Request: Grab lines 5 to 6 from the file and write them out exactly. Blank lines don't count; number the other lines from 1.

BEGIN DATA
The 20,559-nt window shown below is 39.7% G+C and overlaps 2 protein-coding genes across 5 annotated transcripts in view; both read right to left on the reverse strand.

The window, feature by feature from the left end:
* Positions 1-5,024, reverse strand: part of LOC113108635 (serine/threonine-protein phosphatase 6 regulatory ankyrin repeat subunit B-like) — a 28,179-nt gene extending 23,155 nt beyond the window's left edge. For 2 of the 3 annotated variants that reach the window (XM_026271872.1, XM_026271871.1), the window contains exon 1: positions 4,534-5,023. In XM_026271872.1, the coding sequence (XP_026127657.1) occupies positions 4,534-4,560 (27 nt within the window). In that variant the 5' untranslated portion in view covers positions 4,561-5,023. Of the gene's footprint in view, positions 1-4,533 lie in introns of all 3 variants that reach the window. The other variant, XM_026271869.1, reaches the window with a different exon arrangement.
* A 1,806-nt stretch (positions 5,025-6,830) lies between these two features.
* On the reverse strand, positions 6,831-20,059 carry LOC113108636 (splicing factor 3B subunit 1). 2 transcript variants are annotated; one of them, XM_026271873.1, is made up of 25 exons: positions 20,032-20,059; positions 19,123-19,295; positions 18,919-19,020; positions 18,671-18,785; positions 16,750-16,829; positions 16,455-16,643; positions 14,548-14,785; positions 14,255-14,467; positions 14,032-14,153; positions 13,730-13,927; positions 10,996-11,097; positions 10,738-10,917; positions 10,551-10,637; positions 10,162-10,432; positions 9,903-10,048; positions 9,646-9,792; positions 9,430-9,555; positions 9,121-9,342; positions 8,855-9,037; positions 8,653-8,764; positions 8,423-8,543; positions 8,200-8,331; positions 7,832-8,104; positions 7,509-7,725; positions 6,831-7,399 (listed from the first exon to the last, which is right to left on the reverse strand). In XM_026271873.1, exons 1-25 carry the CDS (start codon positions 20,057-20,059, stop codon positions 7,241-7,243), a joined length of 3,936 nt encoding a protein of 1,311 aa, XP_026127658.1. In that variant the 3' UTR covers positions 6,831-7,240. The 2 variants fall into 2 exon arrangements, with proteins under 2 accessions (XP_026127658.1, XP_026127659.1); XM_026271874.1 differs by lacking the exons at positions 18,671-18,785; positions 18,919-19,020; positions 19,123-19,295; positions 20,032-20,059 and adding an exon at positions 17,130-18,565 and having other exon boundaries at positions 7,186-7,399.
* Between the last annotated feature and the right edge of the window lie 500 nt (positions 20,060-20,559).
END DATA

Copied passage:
* On the reverse strand, positions 6,831-20,059 carry LOC113108636 (splicing factor 3B subunit 1). 2 transcript variants are annotated; one of them, XM_026271873.1, is made up of 25 exons: positions 20,032-20,059; positions 19,123-19,295; positions 18,919-19,020; positions 18,671-18,785; positions 16,750-16,829; positions 16,455-16,643; positions 14,548-14,785; positions 14,255-14,467; positions 14,032-14,153; positions 13,730-13,927; positions 10,996-11,097; positions 10,738-10,917; positions 10,551-10,637; positions 10,162-10,432; positions 9,903-10,048; positions 9,646-9,792; positions 9,430-9,555; positions 9,121-9,342; positions 8,855-9,037; positions 8,653-8,764; positions 8,423-8,543; positions 8,200-8,331; positions 7,832-8,104; positions 7,509-7,725; positions 6,831-7,399 (listed from the first exon to the last, which is right to left on the reverse strand). In XM_026271873.1, exons 1-25 carry the CDS (start codon positions 20,057-20,059, stop codon positions 7,241-7,243), a joined length of 3,936 nt encoding a protein of 1,311 aa, XP_026127658.1. In that variant the 3' UTR covers positions 6,831-7,240. The 2 variants fall into 2 exon arrangements, with proteins under 2 accessions (XP_026127658.1, XP_026127659.1); XM_026271874.1 differs by lacking the exons at positions 18,671-18,785; positions 18,919-19,020; positions 19,123-19,295; positions 20,032-20,059 and adding an exon at positions 17,130-18,565 and having other exon boundaries at positions 7,186-7,399.
* Between the last annotated feature and the right edge of the window lie 500 nt (positions 20,060-20,559).